However, money is just one part of the solution. UNFPA is promoting a holistic approach to tackling the challenge of adolescent pregnancy, which does not dwell on changing the behaviour of the girl, but rather on changing the attitudes and actions of the society she lives in. This includes:

  • Keeping girls in school
  • Stopping child marriage
  • Changing attitudes about gender roles and gender equality
  • Increasing adolescents' access to sexual and reproductive health, including contraception
  • Providing better support to adolescent mothers

"We must reflect on and urge changes to the policies and norms of families, communities and governments that often leave a girl with no other choice, but a path to early pregnancy, "said Dr. Osotimehin.  "This is what we are doing at UNFPA and what we will continue to do and recommend until every girl is able to choose the direction of her life, own her future and achieve her greatest potential."

Data from Afghanistan

In Afghanistan, 12 per cent of women age 15 to 19 have started childbearing, with 8 per cent having had a live birth and 4 per cent pregnant with their first child. (AMS 2010).

Table 1: Adolescent pregnancy and motherhood      
Age of women (years) Have had a live birth (%) Pregnant with first child (%) Have begun childbearing (%)
15 0.4 1.2 1.2
16 1.5 1.7 3.2
17 5.6 5.2 10.8
18 12.4 6.9 19.6
19 24.6 8.5 33.2
Source:Afghanistan Mortality Survey 2010      

On the other hand, available data also shows a high correlation between early child bearing and education and wealth, i.e. according to AMS 2010 in the past 0-4 years, women (15%) with no education already started child bearing, but child bearing among women with some higher education dropped to 5% (see table 2). Similarly 14% of women who belonged to the poorest households already began childbearing, whereas, women that belonged to the richest families 10% began childbearing.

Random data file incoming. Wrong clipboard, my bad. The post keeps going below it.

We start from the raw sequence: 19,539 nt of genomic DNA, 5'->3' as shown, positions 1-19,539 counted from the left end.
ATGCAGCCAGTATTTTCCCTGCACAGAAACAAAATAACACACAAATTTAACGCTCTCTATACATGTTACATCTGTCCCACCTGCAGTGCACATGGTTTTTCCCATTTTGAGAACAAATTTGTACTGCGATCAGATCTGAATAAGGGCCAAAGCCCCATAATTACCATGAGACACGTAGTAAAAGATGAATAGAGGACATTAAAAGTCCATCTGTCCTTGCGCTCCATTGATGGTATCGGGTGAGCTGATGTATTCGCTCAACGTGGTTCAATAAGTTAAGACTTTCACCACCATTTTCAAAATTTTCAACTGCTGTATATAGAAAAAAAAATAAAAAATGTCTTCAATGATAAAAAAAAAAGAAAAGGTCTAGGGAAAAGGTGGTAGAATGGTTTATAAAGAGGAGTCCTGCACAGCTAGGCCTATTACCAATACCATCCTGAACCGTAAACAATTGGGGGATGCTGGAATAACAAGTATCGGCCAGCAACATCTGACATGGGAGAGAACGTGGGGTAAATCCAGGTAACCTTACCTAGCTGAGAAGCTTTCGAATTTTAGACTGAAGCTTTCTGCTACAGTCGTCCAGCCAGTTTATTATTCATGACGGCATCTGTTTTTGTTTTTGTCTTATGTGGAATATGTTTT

Table 2: Early Pregnancy by Education, Wealth Quintile and Residence

 

 

 

 

Have had live birth (%)

Pregnant with first child(%)

Have begun child bearing ((0%)

Education

 

 

 

No education

 

9.6

5.2

15.0

Madrassa

9.5

7.8

17.3

Primary

5.9

3.9

9.8

Secondary

2.7

1.8

4.5

Higher

3.3 

1.7

5.0

Wealth quintile

 

 

 

Lowest

10.1

3.8

14.0

Second

8.4

4.2

12.9

Middle

7.3

4.8

12.1

Fourth

6.6

5.4

12.1

Highest

6.4

3.5

10.0

Residence

 

Urban

 

6.1

 

2.6

 

8.9

Rural

8.1

4.8

13.1

 

 

 

 

Source: Afghanistan Mortality Survey 2010

     

 

UNFPA works to deliver a world where every pregnancy is wanted, every childbirth is safe and every young person's potential is fulfilled.

For more information or interview requests, please contact:

Ahmadullah Amarkhil, +93 70 026 3232 amarkhil@unfpa.org;

Eidmarjan Samoon +93 (0)79 914 8621 samooned@yahoo.com

MoPH: Kaneshka Turkistani + 93(0)70 015 9151 kaneshkaarab032@gmail.com

MoWA: 020 220 0507

DMoYA: +93 (0)70 021 7101

For the full report and other resources, please visit:

afghanistan.unfpa.org

https://www.facebook.com/UNFPA

https://twitter.com/UNFPA